Home Lynx is building a virtual reality headset without Facebook that looks amazing

It only takes a minimal glance at Facebook’s trajectory to see that Mark Zuckerberg should not be allowed to dominate the augmented / virtual reality sector. But with Oculus, that’s precisely what it’s trying to do. Fortunately, third-party candidates are appearing to give the big tech giant real competition: In our estimates, the most promising of the package is the next open source-based “mixed reality” headset, Lynx, which aims to loosen Zuck’s tighten the grip of the space as early as next year.

Since the next realm will be transformed into the Internet, it’s no wonder Zuckerberg would love to own the metaverse or the devices we use to connect to it. Let’s be honest, the Facebook tsar would love to have almost everything he finds, but yes particularly he was doing jazz on augmented reality and virtual reality headphones right now.

Unfortunately, VR / AR technology requires a certain amount of funding, time, and market share to really get started with consumers, which means there really aren’t that many options right now other than Sony PlayStation VR and Facebook Line of Things. ‘oculi. The first promises to be relatively expensive in the coming years, and the other is … well, it’s Facebook, so that sort of thing says everything you need to know. This and the Facebook account of the Oculus Quest, though mandatory.

But Lynx hopes to offer something else. Take a closer look at its design below, along with details of the Kickstarter plans and post the chronology of the mixed reality headphones.

Lynx’s plan to stay exposed – The key to Lynx’s strategy is its commitment to an “open ecosystem”, the creator of the headphones, Stan Larroque, he explained to Entrance by email. “Our SDK will be open source, you will be able to customize the launcher and experiences to a great level and we are also committed to OpenXR maximizing cross-device compatibility. We need it in the industry.”

According to Larroque, his team also plans to support as much software as possible from day one, including SteamVR. “Some developers are already bringing their games and apps to the Lynx platform,” he mocks, though no specific names or titles were provided.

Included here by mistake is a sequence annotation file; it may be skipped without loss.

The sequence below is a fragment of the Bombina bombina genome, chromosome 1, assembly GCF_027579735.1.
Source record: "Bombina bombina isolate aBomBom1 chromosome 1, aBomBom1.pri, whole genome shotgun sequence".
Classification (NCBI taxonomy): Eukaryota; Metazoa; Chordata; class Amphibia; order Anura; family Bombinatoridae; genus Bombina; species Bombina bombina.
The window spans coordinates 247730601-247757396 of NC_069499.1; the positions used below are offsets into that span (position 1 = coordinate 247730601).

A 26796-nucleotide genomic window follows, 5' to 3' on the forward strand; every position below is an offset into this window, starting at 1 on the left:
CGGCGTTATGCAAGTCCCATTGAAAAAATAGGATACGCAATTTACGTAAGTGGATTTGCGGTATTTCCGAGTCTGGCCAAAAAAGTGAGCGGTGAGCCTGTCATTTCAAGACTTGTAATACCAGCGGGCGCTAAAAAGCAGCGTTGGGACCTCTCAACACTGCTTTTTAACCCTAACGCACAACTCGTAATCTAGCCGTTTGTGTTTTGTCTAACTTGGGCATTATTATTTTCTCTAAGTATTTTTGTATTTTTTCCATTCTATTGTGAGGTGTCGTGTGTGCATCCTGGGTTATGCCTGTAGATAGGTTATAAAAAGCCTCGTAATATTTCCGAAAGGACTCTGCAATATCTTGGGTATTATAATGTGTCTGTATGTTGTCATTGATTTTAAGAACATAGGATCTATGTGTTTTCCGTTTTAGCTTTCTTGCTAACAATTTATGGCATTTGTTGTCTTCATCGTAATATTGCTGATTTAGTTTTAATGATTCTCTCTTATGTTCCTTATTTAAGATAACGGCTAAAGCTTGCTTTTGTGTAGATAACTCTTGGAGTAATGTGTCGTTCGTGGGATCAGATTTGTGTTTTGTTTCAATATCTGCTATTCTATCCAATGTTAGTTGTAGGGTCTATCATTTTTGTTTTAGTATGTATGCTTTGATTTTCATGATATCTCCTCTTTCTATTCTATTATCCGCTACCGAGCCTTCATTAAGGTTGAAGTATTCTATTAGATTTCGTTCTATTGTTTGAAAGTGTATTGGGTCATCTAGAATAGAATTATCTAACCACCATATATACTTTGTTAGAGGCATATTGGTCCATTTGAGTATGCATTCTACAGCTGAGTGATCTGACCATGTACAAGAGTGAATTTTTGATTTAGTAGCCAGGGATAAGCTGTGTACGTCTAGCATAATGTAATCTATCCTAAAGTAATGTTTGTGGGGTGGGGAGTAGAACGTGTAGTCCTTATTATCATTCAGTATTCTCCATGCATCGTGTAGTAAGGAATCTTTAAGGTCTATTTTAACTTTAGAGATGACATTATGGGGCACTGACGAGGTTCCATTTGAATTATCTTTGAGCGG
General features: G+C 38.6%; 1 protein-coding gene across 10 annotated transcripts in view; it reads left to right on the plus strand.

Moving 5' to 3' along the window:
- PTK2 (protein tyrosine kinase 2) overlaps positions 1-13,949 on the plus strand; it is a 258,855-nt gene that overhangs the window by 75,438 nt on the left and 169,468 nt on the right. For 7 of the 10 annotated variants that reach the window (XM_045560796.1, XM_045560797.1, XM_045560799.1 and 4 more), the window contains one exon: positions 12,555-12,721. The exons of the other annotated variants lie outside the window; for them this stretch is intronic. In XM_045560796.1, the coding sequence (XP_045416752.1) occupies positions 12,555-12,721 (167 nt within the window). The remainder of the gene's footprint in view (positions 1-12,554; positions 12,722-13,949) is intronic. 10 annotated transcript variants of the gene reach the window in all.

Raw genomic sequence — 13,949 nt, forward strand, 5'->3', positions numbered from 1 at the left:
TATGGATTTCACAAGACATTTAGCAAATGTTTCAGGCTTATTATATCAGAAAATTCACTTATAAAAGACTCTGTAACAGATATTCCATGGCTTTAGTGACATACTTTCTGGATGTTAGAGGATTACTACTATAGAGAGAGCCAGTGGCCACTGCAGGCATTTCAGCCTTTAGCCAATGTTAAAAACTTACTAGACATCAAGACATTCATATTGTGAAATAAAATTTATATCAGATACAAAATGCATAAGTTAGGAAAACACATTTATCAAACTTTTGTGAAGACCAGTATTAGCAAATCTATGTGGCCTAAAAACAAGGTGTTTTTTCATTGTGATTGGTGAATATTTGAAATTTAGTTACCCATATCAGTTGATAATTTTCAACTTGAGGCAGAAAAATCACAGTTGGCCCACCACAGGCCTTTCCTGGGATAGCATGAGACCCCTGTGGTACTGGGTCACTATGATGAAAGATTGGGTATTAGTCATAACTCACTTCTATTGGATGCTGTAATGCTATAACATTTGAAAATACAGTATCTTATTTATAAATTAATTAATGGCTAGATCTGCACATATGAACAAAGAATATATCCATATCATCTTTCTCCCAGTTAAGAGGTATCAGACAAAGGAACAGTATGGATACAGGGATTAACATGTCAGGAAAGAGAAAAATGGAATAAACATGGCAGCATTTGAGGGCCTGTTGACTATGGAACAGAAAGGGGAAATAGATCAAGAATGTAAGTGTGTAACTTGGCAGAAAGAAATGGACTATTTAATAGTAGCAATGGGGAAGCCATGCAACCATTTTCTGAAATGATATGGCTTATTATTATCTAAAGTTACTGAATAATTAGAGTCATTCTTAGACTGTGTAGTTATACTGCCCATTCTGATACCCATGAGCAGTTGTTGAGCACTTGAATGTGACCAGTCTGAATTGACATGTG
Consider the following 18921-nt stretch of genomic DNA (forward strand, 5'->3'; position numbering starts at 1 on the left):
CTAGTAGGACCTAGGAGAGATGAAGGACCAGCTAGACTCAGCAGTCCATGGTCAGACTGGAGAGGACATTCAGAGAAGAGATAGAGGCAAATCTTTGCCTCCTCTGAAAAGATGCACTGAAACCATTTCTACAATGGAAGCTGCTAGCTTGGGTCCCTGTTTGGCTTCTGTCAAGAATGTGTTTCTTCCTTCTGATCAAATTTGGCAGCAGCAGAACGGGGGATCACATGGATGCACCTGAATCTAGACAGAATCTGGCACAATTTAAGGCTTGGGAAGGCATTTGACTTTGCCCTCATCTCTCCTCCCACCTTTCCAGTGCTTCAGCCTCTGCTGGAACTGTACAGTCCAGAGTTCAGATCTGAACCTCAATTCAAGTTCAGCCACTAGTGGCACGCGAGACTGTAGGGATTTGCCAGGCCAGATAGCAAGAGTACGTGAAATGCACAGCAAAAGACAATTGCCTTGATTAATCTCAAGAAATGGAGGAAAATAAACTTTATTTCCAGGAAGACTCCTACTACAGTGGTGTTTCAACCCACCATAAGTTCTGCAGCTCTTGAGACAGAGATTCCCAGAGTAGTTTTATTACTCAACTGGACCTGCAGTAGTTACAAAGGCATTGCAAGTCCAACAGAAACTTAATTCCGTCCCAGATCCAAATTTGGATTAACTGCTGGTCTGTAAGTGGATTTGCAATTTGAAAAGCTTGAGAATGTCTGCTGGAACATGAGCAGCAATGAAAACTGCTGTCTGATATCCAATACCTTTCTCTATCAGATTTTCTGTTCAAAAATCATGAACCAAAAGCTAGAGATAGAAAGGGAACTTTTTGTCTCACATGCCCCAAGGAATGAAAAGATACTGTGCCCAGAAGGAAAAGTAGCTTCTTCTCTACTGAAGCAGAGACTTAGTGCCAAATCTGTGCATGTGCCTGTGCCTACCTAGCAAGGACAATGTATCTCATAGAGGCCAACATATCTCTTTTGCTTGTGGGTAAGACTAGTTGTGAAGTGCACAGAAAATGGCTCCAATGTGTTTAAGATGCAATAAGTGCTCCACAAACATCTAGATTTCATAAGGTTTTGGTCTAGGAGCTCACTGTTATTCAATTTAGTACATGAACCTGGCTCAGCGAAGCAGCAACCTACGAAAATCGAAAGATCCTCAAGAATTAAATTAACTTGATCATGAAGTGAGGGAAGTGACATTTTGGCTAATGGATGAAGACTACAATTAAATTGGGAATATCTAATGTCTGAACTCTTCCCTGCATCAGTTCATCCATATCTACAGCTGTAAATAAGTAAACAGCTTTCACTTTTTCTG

Potentially more expensive, but transparent: While there are no exact figures yet, Larroque says his team aims to announce the price to the consumer next month and that they are trying to make sure their headphones stay in a range below $ 1,000. It’s certainly a little more expensive than a Quest 2, but it certainly looks like customers will get exactly what they pay for.

Last week, Larroque offered an update via Twitter on Lynx’s progress in noting that the company decided to remove eye tracking technology from the device for space and cost reasons. Many had previously ordered a Lynx, so to make up for it, Larroque pledged to “refund all previous orders and also return a promotional code” for the next Kickstarter.

Talking about this Kickstarter – In this regard, Lynx’s official Kickstarter will launch in September, with the intention of starting sending headphones to customers in February 2022. There will be several ordering options, but our eye is definitely on the special edition of Lynx, which promises to ship with a fully transparent front cover.

It’s still early for third-party VR / AR headphone options, and hopefully many of us may always want an Oculus for our “mixed reality” excursions thanks to companies like Lynx.

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